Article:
• Fine hair that breaks easily

Causes of Hyperthyroidism

The most common cause of hyperthyroidism is an autoimmune disorder called Graves’ disease. With Graves’ disease, your body releases antibodies that make your thyroid gland produce too much T4.

Additionally, if you develop inflammation or goiter in your thyroid gland, your thyroid could become overactive and trigger hyperthyroidism.

When to See a Functional Medicine Doctor

Unexplained weight loss, heart palpitations, hand tremors, or excessive sweating are all causes of concern. Since many of these signs could be associated with other conditions, it’s usually best to see a functional medicine doctor to determine the root cause of your symptoms, whether or not you are suffering from hyperthyroidism, and discover how to restore your health.  


When your thyroid is underactive, things in your body can start to slow down. However, with hypothyroidism, you may have few or no symptoms, or you may mistake symptoms for the expected effects of aging.

Symptoms of an Underactive Thyroid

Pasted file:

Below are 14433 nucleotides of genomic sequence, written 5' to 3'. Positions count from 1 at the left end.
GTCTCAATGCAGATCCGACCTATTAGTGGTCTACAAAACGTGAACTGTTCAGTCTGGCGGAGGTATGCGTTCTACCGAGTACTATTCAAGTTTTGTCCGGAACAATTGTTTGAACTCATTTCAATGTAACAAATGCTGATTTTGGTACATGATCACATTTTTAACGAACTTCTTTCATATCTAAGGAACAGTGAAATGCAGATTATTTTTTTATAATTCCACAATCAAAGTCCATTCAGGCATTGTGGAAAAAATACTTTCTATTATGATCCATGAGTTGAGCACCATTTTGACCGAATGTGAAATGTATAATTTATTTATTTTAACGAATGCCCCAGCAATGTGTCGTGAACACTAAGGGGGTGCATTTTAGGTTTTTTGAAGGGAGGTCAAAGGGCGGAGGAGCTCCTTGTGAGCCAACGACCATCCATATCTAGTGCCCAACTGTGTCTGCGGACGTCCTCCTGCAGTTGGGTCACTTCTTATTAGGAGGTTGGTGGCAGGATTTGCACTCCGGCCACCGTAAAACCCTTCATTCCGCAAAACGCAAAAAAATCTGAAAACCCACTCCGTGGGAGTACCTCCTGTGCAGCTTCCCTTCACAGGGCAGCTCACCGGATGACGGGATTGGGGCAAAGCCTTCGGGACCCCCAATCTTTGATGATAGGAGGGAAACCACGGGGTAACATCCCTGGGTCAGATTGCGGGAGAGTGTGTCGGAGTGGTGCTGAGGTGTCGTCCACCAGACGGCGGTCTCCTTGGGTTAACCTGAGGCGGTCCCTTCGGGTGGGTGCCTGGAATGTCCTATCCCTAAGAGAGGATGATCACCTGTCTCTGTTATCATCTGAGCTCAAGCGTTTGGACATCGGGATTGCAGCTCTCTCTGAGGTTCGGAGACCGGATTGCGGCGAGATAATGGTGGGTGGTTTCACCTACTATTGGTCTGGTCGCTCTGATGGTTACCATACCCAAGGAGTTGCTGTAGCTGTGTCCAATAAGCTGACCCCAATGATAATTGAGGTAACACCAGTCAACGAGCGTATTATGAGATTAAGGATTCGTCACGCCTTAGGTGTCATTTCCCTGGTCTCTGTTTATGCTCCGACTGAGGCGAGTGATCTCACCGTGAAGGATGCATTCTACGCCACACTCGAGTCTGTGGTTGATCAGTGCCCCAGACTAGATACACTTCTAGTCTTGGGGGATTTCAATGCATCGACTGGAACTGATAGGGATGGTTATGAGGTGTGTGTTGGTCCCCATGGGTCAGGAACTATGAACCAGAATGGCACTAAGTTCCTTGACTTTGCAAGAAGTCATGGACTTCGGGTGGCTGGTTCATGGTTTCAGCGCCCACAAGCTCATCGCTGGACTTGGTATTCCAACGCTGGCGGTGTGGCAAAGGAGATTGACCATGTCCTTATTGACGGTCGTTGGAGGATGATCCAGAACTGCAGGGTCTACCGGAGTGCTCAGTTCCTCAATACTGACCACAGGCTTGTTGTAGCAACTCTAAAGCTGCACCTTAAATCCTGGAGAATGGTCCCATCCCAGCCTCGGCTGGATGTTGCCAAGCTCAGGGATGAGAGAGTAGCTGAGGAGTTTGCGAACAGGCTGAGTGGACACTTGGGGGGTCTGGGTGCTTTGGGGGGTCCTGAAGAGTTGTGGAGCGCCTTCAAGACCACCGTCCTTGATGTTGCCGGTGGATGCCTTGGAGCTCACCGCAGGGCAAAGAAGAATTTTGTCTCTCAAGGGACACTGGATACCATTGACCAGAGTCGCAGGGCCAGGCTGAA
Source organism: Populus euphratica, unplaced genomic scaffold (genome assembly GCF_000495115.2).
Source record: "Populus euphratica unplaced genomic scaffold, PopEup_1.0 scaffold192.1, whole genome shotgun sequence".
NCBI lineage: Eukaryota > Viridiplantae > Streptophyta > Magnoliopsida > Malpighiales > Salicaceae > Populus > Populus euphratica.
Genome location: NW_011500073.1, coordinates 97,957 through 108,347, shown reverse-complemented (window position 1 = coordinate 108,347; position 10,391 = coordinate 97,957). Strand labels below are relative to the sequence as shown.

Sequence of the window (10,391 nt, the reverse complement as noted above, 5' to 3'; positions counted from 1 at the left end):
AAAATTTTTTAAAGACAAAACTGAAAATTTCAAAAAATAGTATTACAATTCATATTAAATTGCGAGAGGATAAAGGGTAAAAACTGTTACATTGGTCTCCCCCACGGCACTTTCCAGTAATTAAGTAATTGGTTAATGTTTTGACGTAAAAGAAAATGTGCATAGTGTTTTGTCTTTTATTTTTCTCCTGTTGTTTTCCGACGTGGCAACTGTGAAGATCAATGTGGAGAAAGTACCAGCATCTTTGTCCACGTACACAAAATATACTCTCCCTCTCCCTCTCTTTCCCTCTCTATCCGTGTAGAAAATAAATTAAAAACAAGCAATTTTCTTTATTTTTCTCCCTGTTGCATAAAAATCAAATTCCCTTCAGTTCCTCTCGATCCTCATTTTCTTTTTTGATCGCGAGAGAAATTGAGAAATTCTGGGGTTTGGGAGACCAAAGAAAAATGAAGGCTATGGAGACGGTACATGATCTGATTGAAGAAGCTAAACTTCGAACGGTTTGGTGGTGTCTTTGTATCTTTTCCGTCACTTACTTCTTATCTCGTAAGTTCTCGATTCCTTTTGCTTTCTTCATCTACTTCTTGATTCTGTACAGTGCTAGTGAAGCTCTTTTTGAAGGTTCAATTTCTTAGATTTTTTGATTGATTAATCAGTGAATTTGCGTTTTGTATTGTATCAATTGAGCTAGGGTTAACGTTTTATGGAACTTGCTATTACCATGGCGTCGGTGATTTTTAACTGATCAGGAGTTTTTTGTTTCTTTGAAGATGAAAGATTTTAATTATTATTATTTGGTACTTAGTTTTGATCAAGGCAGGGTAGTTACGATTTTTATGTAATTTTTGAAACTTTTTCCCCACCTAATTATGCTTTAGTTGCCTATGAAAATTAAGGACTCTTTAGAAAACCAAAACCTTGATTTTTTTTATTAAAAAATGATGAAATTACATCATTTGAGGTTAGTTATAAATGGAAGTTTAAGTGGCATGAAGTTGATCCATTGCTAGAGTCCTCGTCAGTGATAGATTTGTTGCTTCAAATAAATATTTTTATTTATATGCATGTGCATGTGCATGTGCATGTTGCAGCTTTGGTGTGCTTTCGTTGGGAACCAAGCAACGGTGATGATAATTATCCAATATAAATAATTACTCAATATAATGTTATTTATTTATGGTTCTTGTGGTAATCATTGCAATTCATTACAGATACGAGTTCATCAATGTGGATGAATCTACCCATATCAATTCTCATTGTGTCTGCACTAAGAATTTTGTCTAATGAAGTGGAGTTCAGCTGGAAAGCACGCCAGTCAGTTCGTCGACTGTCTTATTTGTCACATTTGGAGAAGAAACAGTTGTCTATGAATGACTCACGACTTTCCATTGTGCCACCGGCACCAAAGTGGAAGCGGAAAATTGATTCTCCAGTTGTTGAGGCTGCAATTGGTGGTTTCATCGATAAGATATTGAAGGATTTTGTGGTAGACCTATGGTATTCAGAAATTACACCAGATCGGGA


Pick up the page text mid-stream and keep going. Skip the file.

Hypothyroidism tends to develop slowly. At first, you might not even notice the symptoms as unusual. But as your metabolism continues to slow, you may develop more obvious problems, such as:

  • Unintentional weight gain, even without dietary changes
  • Fatigue
  • Chronic hoarseness
  • Dry skin
  • Constipation
  • Puffy face
  • Joint pain
  • Muscle aches or weakness
  • New or worsened cold intolerance
  • Thinning hair or hair loss
  • Heavy or irregular menstrual cycles
  • Infertility
  • Goiter

Causes of Hypothyroidism

People usually develop hypothyroidism later in life, which is why symptoms are often thought to be an early part of aging. The most common cause of hypothyroidism is an autoimmune disease known as Hashimoto’s, a condition that causes your body’s immune system to produce antibodies that attack your thyroid gland.

Additionally, pregnancy, certain medications, and a diet low in iodine can trigger an underactive thyroid.

When to See a Functional Medicine Doctor

If you have any of the hypothyroidism symptoms listed above, you may want to see your functional medicine doctor to get to the root of what’s causing your symptoms. Again, since some of the signs can easily be mistaken for aging or stress, it’s better to rule out hypothyroidism as the cause than to leave it untreated.